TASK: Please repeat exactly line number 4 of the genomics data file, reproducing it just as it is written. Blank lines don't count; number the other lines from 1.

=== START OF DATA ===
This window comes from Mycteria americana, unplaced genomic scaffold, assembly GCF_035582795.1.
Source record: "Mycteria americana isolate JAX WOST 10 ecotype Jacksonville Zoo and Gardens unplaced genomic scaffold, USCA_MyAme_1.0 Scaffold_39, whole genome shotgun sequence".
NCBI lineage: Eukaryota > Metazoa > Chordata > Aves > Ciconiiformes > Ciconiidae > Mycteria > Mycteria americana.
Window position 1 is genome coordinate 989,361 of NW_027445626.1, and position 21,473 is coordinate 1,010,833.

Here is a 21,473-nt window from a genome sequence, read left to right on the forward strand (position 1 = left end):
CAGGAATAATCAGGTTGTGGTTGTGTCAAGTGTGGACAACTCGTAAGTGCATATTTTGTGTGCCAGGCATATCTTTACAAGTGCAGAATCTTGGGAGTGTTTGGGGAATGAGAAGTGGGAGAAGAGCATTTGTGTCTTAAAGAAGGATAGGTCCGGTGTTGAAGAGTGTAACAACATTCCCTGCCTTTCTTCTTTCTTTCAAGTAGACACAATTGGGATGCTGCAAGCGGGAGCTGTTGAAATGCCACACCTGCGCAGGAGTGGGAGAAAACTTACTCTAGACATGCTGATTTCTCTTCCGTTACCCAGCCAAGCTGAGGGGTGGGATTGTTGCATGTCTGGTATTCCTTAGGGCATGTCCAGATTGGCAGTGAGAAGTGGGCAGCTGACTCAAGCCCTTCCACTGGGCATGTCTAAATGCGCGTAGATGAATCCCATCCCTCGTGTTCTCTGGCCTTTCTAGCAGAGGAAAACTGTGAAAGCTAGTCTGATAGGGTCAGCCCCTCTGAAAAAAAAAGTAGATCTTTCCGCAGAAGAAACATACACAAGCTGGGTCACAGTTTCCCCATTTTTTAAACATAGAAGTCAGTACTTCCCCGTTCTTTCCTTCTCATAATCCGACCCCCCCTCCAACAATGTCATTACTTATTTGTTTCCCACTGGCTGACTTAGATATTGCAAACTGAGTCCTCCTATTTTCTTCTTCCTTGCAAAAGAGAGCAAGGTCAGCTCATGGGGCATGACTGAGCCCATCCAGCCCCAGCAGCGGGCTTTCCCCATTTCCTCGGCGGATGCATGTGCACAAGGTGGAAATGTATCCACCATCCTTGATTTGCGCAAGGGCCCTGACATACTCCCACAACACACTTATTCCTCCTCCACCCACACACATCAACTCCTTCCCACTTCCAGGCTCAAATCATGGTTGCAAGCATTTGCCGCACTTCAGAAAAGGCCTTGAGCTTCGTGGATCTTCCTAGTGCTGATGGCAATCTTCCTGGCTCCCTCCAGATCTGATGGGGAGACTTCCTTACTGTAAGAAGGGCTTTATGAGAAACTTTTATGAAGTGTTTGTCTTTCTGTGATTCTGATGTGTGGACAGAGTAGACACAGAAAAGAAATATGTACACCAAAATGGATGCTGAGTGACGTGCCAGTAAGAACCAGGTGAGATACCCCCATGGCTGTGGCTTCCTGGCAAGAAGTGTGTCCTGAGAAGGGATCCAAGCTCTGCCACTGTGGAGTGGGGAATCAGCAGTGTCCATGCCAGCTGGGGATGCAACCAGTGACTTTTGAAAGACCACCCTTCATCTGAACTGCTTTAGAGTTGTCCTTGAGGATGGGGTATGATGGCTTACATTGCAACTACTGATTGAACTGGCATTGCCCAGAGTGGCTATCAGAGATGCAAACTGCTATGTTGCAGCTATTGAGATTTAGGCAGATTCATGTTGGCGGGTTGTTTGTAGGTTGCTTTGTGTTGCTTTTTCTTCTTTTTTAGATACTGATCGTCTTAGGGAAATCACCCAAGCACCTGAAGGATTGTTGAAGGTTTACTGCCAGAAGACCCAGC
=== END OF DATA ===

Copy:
Window position 1 is genome coordinate 989,361 of NW_027445626.1, and position 21,473 is coordinate 1,010,833.